John Hunt and I were friends for more than sixty years. We were teenagers when we met as fellow workers in the large engineering company, Babcock and Wilcox Ltd of Regents Park. John was a junior draftsman and I, a junior shipping clerk.
When we were a little older we sometimes had lunch together talking as we walked, sometimes taking our Bibles and turning over the treasures of God's Word.
Promotion came - for me a little, for John, a lot. He became a senior draftsman, then a sales engineer. He was not part of the team that sold spanners and screwdrivers, he was involved in the sale of steam power for power stations, hospitals and other great institutions.
Promotion continued. He was appointed manager of the company's Queensland office where he was responsible for selling to and servicing sugar mills and other industries.
It was my privilege to share the great stages of life with John:
Motor Bikes. John was proud of his BSA side-valve model. I think mine was a similar model. I found it was considerable benefit to have an engineering friend.
Girls. There followed the stage where we talked much about particular girls, For John it was Jean; for me it was Nancy.
Marriage. We were married within a year or so of each other.
Parenthood. We became parents, John of Judith, Philip and Ann; I of Heather, Annette and Virginia. Our conversations became that of family men.
Cars. Cars superseded our interest in motor bikes. John was the first to get a car, a Renault, a small car that somehow carried all the Hunt family and, at least on one occasion, my wife as well, while I rode my motor bike like an escort. Each of us later became the owner of a Humber Hawk, and when John went to Queensland to live, in keeping with his status as manager, he drove about in a Humber Super Snipe.
Throughout our personal friendship our families intermingled. My girls called John and Jean Uncle Jack and Aunty Jean; Judith, Philip and Ann called us Uncle Ron and Aunty Nance.
There were meals in each other's homes, picnics in school holidays, an unforgettable holiday at Avoca with John's mother and Aunty Lois, and another holiday at Bribie Island in Queensland.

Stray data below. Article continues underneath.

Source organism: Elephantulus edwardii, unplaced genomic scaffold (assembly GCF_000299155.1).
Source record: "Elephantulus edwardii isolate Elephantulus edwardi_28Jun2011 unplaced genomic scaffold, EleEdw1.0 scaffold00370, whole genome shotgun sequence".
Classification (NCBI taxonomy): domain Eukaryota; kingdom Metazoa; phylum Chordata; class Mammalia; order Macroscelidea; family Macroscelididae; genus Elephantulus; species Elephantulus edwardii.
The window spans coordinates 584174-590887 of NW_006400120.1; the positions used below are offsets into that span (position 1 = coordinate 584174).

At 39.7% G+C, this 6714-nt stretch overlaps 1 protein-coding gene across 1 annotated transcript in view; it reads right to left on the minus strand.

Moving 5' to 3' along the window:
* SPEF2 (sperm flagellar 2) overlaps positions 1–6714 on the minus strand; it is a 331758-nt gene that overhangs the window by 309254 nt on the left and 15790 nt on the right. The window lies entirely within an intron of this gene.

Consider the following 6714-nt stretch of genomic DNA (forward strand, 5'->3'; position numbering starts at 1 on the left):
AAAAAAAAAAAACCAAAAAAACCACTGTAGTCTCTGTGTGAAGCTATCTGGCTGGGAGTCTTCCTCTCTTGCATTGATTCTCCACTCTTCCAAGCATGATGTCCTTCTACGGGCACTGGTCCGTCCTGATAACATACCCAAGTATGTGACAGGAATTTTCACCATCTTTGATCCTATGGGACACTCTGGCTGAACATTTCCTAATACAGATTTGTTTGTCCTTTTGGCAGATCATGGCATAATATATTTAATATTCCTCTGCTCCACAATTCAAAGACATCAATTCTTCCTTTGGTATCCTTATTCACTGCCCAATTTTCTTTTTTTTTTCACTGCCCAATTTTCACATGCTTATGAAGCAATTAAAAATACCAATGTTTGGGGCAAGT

John Hunt, Christian Worker
At first in the Granville Methodist Church he served in leadership positions particularly as Sunday School superintendent. The history of the Granville Methodist Church could not be written without frequent commendations of John M Hunt. When he came to live at Chermside, although busy in his work for Babcock and Wilcox, he gave his time generously to serve the Chermside Church as Sunday School superintendent and in other tasks.
He was an effective lay preacher. When I was a worker pastor of the Lidcombe Baptist Church about fifty years ago I asked John to speak at our Sunday School anniversary. He arrived at the church with a bookcase under his arm and then carried in a box of books. He had put false spines on the books and named them for the books of the Bible. He showed that the Bible was not just one book but sixty-six books - complete library. He gave a short commentary on each book - the Law, the Judges and the Kings, the Psalms and the Songs, the Prophets, the Gospels, Epistles and the Revelation of John. It was an effective presentation up to the high standard he set for himself.
He did not practise as a consultant counsellor but as a compassionate friend. I am sure he must have helped many strugglers find their feet. I recall the time when I was at the crossroads trying to make up my mind which way to go, to stay in so-called secular work or to serve full-time in the Christian work. John came to my home and prayed with my wife and me. I count his friendship in that confusing time a significant factor in pointing me to the right way. My service was full-time work but so was John's as he did his daily work in a Christian way. He was known throughout the organisation as a Christian and the initials JMH on any document was a guarantee of integrity and thoroughness.
My work took me into the country, sometimes for a week or ten days at a time, speaking at church services and at home meetings. John came with me on one of those tours. We travelled widely in the south west of New South Wales and enjoyed the closest and most intimate fellowship that only best friends know. John became an honoured guest in the homes where we stayed.
Dale Carnegie dedicated his famous book How to Win Friends and Influence People to a friend he described as one who did not need to read this book. John Hunt was one of the few of whom that also can be said. He won friends and influenced people for good, naturally.
In summary, I say it all in a few words.
He was highly intelligent, bordering on genius. One of the few I have known who could be described as having a nimble mind. That ready mind was open to the Word of God and he practised what God put there.
Moreover he had an open and generous heart. Like John Wesley his heart had been strangely warmed. He was above all a Christian of deep and consistent commitment.
I will remember him with deep affection.
My friend John Hunt.